These were the solutions of the time and of course, they were not dynamic and could not update drivers in real-time while they were driving to their destinations. Now almost everyone uses Waze, Google Maps, or any other navigation app that they trust will get them to their destinations. These apps are full of crowdsourced information that gives drivers real-time weather, traffic updates, and speed traps – all examples of dark data that people didn't have access to decades ago.
People took an initial leap of faith the first time they opened up these apps to access this data. Just like the first-time people put their credit card numbers into an eCommerce site to buy something online, there comes a point where people took that leap and in return got access to valuable information they were previously unaware of.
In construction, this means access to the situational context that has eluded building professionals for years. Situational context that can ensure better decisions are made that reduce waste, save money, and will help projects perform with productivity levels closer to other industries. As the AI 'machines' imply opportunities in real-time for better decisions, trust in their insights will increase just like our favorite GPS app.
The good news is that the next generation of workers has much more trust in AI tools. Many current construction leaders and managers in decision making roles are aging out of the industry fast, taking their expertise and knowledge with them. The new construction workers all have smart phones and have grown up trusting the information and applications on them, but a typical firm's current digital footprint is almost impossible to navigate to find the lessons already learned.
If we can't provide tools that compare favorably to other industries, talent will not want to invest their careers into construction at all. So the incoming wave of AI based solutions are crucial to both attracting and retaining future construction professionals.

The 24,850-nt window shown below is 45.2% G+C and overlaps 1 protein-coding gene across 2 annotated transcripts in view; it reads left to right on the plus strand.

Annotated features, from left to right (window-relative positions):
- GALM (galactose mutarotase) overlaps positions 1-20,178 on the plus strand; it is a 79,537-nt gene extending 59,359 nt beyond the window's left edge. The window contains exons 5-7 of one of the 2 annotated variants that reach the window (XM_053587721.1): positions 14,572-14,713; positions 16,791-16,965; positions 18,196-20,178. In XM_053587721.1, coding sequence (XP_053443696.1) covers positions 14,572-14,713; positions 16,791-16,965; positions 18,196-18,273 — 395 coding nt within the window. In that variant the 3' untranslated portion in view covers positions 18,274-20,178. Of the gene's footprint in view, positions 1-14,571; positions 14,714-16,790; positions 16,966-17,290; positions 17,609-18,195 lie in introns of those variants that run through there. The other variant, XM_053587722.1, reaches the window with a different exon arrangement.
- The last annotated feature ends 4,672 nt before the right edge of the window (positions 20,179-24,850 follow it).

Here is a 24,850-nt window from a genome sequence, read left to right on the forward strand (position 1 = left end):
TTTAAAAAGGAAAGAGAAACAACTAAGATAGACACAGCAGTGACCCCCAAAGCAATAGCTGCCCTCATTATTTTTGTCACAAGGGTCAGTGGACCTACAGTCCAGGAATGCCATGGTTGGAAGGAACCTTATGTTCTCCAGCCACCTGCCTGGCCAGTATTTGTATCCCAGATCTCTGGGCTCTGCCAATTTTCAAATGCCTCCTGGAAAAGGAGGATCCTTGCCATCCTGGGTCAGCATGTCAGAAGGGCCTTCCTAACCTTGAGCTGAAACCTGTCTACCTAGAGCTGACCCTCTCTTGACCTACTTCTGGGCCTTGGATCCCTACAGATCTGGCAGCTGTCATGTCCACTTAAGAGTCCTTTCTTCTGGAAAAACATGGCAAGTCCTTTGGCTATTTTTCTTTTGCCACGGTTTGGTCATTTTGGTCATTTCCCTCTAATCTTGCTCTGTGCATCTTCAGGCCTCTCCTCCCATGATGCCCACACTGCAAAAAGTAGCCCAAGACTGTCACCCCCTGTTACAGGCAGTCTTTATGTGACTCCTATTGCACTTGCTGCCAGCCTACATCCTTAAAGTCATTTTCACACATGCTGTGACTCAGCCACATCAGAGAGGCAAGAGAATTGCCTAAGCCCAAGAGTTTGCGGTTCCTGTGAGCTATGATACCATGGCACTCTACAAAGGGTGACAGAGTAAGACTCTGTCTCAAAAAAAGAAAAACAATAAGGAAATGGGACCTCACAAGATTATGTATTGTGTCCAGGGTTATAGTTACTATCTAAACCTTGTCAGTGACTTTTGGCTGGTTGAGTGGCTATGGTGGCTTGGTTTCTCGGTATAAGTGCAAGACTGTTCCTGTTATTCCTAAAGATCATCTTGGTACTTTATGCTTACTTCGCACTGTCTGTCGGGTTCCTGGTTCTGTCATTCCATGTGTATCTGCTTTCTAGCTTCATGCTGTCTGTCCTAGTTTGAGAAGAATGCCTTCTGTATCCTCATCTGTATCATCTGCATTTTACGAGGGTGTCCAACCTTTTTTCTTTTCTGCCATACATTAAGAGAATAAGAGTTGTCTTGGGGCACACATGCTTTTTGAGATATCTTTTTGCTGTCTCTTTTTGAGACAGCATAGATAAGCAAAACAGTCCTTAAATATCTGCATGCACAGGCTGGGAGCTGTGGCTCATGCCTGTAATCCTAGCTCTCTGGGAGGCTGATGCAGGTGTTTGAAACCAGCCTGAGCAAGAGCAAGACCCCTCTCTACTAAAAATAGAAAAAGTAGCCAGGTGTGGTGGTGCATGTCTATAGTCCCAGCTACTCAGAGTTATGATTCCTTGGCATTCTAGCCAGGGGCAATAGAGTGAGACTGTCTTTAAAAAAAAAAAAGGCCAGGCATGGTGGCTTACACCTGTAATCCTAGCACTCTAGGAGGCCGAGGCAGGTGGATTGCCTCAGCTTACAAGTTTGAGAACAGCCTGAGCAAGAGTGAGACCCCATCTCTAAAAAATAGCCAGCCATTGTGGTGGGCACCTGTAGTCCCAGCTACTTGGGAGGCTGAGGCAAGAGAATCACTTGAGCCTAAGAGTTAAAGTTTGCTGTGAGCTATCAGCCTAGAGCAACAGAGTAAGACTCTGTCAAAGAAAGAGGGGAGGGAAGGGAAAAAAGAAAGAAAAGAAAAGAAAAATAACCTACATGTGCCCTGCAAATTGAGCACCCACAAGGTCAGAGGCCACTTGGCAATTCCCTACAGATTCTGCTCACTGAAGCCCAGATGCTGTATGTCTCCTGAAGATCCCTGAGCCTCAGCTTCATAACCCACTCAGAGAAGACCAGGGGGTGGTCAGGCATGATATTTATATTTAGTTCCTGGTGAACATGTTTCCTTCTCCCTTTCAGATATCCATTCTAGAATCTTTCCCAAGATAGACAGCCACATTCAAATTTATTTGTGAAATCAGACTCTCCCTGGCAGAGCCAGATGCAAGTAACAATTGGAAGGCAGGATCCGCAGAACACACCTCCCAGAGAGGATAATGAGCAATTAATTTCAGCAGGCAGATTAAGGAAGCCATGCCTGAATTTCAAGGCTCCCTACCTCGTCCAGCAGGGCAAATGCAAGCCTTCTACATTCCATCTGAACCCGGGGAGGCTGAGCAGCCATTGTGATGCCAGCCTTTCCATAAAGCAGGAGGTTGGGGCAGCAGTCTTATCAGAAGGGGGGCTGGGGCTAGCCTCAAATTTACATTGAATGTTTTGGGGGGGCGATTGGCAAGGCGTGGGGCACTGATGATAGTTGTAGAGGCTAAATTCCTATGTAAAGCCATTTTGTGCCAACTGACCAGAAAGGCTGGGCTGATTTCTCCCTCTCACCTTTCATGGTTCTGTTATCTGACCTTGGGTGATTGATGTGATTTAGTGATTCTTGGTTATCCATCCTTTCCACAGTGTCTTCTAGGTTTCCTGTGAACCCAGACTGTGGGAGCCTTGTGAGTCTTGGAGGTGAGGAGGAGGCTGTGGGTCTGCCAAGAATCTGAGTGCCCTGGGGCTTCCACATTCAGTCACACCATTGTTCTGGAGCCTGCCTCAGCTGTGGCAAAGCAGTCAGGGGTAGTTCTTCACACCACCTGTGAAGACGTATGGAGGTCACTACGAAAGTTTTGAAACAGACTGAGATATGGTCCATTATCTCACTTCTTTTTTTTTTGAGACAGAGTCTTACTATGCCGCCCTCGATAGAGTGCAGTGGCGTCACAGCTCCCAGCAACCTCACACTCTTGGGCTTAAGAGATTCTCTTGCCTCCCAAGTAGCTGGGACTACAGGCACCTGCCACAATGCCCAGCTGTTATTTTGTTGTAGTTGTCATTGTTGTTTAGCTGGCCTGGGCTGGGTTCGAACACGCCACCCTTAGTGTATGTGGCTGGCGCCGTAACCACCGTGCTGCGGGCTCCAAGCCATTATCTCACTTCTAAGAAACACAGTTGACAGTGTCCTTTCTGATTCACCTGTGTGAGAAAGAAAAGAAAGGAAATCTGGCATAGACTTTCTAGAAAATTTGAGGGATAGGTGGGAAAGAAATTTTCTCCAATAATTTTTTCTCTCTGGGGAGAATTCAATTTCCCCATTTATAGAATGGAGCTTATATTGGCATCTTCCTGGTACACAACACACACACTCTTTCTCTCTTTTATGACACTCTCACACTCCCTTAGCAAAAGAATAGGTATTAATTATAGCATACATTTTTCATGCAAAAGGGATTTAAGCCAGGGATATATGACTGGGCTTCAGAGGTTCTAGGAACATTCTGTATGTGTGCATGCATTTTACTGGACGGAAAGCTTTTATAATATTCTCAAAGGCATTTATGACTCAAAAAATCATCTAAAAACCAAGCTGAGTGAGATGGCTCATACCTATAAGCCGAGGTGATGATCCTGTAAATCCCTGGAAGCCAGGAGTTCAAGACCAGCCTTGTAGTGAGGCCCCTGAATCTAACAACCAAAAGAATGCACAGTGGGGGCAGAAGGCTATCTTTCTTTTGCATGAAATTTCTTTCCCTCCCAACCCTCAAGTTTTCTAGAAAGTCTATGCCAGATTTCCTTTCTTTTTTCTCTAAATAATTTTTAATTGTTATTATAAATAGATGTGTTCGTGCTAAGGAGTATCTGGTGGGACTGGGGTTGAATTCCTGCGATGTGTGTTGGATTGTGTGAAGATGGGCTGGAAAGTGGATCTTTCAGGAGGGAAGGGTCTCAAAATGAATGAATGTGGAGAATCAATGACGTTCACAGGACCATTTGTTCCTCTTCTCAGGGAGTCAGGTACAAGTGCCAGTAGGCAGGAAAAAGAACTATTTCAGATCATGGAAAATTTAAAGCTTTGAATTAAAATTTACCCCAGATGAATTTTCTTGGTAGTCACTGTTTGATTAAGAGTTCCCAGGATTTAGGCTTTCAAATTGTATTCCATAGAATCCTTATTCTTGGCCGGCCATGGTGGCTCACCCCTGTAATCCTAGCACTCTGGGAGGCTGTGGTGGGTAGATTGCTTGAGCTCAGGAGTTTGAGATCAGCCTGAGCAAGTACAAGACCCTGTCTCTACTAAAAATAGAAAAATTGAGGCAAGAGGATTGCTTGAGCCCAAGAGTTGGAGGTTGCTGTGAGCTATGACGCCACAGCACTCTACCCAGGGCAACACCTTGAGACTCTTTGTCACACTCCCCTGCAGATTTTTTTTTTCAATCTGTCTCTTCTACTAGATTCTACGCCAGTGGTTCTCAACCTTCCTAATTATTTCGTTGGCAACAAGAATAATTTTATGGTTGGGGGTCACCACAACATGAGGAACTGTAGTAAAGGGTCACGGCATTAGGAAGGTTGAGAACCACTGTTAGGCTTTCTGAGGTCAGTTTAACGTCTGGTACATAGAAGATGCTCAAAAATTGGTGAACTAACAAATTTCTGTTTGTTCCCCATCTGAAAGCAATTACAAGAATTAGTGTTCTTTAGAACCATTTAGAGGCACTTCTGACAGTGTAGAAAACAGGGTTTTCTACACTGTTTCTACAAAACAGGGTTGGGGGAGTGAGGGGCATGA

Someone Call Security
The natural retort to trusting AI tools in construction is the same for all industries – security. It is true that there have been countless cyberattacks and data breaches across consumer and corporate data tools, but it is also important to consider the risk in the data itself. When dark data is being utilized to minimize waste in construction, what is actually sensitive or confidential?
The reality is not much, as the data reflects day-to-day, real site activities: monitoring the trucks coming and going, tracking inbound concrete deliveries, monitoring heavy equipment on site and materials, labor, and installations. Unlike data breaches that reveal credit card information or social security numbers, the security stakes for leaked, real-time construction data are relatively low. Most of the risk lies in contractual liability which, ironically, could be considerably lowered financially than the gains made from having more contextual information available for the most valuable decisions.
Ultimately the construction industry is at a crossroads, one where its workforce demographics are shifting and AI technology is only becoming more pervasive in people's lives. As costs continue to rise and every decision comes with increasing risks of failure, construction decision makers need to determine what is more important – being safe and doing things the way they have been done (producing wasteful, avoidable measures) or trusting this early generation of AI tools to harvest the valuable dark data that can improve the way they do business.